What Environmental Dangers Should Pregnant Women Watch Out For?

Posted by | October 02, 2019 | Because You Asked | No Comments

Does Air Pollution in the Environment Affect My Baby’s Development In Utero?

Being pregnant can be a wonderful time of contentment as your fetus develops and grows–mixed with excited anticipation thinking of the day you’ll finally “meet” your newborn next generation. Pregnancy can also bring worries about whether you’re doing all you can to help your baby become healthy, strong and ready to greet the world. Happily, statistics are on your side, with excellent odds that you’ll have a healthy baby, undamaged by environmental factors.

What Are the Chances of Birth Defects from Environmental Causes? What About Household Chemical Exposure?

Although potential “dangers” may seem to lurk everywhere, many are sensationalized in the press and magnified by your concern for having a healthy child. Only 4 percent (or less) of infants are born with birth defects, and of these, only a tiny percentage is due to known environmental causes, according to recent studies from the March of Dimes and National Institute of Environmental Health Science. Most of these environmental risks involve poor nutrition, smoking, drinking alcohol and/or taking drugs. Yes, you should reduce your exposure to household cleaning chemicals and solvents, however, as long as you are following your physician’s advice during pre-natal checkups, don’t let worry overtake you.

How Do I Protect Myself From Environmental Dangers, Illness and Bacteria?

Proper diet is crucial and can work wonders, even if your hometown or city doesn’t have the best air quality. Eating well seems to lessen the negative impact of polluted air, strengthening your body overall and shoring up the immune system. Eating abundant fresh fruits and veggies will improve your health and help ensure the best pregnancy outcome. (But don’t beat yourself up for giving in to pregnancy cravings now and then.) Follow your doctor’s advice about healthy weight gain and vitamins or supplements. These basics can help maintain your health during pregnancy–even in the face of environmental challenges.

Airborne Pollen is Causing My Allergies to Flare Up. Will This Affect My Pregnancy or Infant’s Health?

You may want to avoid outdoor exercise and stay mostly indoors during smog alerts or high pollen counts, but don’t avoid important appointments. Check with your doctor before taking any medications, including those for allergies. Indoor air quality is actually more important, so keep your home clean, control excess humidity and avoid commonly known dangers like second-hand smoke.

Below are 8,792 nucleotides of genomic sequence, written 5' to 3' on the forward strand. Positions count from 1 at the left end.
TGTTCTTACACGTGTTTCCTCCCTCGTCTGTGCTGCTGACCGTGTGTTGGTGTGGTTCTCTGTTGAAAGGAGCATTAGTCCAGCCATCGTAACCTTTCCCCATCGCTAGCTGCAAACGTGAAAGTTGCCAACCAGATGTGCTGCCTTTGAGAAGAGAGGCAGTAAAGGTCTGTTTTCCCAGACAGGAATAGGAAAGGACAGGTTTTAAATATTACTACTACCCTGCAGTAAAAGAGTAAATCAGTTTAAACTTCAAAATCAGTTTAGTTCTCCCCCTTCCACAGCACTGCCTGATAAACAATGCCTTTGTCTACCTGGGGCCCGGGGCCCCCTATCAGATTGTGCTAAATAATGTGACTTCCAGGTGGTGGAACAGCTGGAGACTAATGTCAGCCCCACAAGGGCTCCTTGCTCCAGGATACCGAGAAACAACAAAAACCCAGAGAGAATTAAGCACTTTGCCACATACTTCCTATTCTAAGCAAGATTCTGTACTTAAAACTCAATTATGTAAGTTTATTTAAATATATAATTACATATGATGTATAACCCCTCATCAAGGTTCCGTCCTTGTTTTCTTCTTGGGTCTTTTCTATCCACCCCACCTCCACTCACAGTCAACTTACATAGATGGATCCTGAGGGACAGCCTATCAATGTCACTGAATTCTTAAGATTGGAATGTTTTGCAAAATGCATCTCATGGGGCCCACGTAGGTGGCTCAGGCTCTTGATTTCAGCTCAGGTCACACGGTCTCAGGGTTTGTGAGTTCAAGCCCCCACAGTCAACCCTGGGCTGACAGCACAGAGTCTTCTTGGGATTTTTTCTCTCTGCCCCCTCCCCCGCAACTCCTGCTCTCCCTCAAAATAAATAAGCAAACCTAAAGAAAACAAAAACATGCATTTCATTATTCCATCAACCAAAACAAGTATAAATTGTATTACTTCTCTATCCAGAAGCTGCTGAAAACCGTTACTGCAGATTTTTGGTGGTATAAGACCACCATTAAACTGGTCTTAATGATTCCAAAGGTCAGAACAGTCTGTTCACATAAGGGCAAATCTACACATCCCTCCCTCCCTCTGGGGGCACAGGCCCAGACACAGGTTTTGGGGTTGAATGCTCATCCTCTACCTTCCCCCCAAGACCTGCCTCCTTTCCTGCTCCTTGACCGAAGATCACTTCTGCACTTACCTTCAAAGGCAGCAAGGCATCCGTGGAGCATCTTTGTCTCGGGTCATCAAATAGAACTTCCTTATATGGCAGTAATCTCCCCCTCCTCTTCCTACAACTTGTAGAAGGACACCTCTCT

What is the Best Climate and Environment for Pregnancy Health? Is Dry Air or Ocean Air Better?

There’s really no “best” climate. Humidity can be a negative factor, but mostly because it can lead to mold growth in the home.

Should I Relocate or Change Jobs for the Health of My Fetus, Newborn Baby and Myself? What if I Can’t Afford to Do Either?

Provided that you’re not exposed to organic solvents, spray paint and lacquer, dry-cleaning chemicals, peeling lead paint, mercury and/or pesticides regularly, there’s little to worry about. Avoid painting walls or refinishing furniture while pregnant. Be sure to talk about any environmental rumors or fears with your physician when you have a concern to avoid unnecessary anxiety.

Limit stress by learning what to expect during each phase of pregnancy. You can get expert tips and exchange ideas with other women—here on BabyQ.com.

[Image Courtesy of BigStock Photo]
Dr. Gareth Forde

About Dr. Gareth Forde

An obstetrician-gynecologist, a clinical professor, a researcher, and a father of five—and he delivered them all! He speaks and publishes extensively on maternal and child health issues, where he emphasizes the role of a healthy maternal lifestyle, good nutrition, and breastfeeding on infant development. He chose the field of obstetrics because it is a celebration of life, a happy and exciting profession. “Children are a blessing and they bring joy and laughter to the world,” he says. “I cherish my work, as a doctor and a dad.” The study of genetic imprinting is a major focus of both Dr. Forde’s research and medical practice. This looks at what happens in the womb, how the genes a baby inherits are expressed (turned on and off), and how this influences the child’s health after birth. “This field holds great promise, shedding light on many unsolved mysteries in health and disease from infancy to adulthood,” he adds. Dr. Forde grew up in London, England and Orlando, Florida. He received his medical degree from the University of Minnesota Medical School and is currently pursuing a fellowship in gynecologic oncology at the University of California, Irvine. Prior to this, he practiced with Grand Rapids Medical Education Partners, a consortium of Saint Mary’s Health Care, Spectrum Health, Grand Valley State University, and Michigan State University College of Human Medicine—where he was a clinical professor of obstetrics, gynecology, and reproductive biology. He also has a master’s in molecular and cellular biology from Florida Agricultural & Mechanical University; a Ph.D. in environmental science (computational chemistry) from Jackson State University; and a post-doctoral fellowship in biophysics from Mount Sinai School of Medicine, in New York.”